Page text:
Stewart Sackett wrote:So, in the case of the sword alone does the sword side (right foot) lead or is the left footed stance maintained as the default?
In general, the Bolognese prefer to use (but not exclusively) right foot forward guards with the sword-alone. A look at Dall'Agocchie's techniques for sword-alone will give some ideas as to the preferences--i.e. he uses left-foot-forward guards, but seems to concentrate on the right-foot-forward guards in that he tends to give more actions for them. OTOH, in Manciolino, all of the actions for sword-alone are from Porta di Ferro Stretta (i.e. right foot forward). The Anonimo Bolognese
gives actions for right and left foot forward guards, although I think that it might favor the former somewhat.
In general, if someone asked me for advice on how to "fight sword-alone" in the style of the Bolognese, I'd say to favor right-foot-forward guards, especially Porta di Ferro Stretta (or Porta di Ferro Larga if you wish to make a nice big invitation to induce your opponent to attack first). Then, I'd relegate the left-foot-forward guards for situations where you end up left-foot-forward as the result of the end of an exchange or where you wish to present a different tactical challenge to your opponent. Obviously, this is sort of a simplification, but I don't think it would be totally "wrong" or against the underlying philosophy of the system.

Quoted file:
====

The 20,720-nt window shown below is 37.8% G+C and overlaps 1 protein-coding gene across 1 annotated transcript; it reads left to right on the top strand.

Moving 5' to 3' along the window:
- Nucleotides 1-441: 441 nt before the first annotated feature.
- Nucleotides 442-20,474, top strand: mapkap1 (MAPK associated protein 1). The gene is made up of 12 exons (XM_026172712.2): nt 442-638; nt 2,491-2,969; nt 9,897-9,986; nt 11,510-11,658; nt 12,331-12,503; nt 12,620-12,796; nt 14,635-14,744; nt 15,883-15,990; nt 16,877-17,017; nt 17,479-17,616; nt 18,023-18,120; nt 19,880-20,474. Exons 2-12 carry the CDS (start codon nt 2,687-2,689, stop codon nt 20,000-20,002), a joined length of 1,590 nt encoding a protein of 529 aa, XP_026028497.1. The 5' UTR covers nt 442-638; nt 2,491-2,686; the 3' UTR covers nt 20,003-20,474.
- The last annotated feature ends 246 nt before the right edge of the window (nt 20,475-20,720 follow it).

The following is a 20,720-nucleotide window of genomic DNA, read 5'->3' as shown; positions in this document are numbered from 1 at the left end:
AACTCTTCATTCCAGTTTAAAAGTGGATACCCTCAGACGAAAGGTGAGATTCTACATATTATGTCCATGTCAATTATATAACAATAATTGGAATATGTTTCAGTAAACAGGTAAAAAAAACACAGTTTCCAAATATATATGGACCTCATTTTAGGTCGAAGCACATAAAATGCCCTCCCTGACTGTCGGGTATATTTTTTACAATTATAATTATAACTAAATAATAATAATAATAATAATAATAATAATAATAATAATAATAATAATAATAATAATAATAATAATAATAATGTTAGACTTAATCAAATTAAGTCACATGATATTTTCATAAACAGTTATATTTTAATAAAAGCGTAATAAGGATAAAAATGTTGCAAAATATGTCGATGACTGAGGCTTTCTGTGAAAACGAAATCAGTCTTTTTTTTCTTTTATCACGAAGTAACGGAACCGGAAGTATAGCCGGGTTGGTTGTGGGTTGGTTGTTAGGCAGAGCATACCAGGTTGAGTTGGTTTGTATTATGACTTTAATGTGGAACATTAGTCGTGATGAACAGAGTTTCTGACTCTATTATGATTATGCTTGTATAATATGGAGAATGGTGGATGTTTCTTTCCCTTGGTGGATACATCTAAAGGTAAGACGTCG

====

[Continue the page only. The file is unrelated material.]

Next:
As a point of interest, it is worth looking at a contemporary to the Bolognese--Francesco Altoni, whose manuscript dates from the first half of the 1500s. In this work, Altoni refers to every position with the right foot forward as a 'guard' (guardia) and every position with the left foot forward as an 'assault' (assalto), because (he says), a guard is a defensive position and an assault is a position in which to attack your opponent. In general, all
of Altoni's positions (i.e. guards and assaults) are with the point in presence.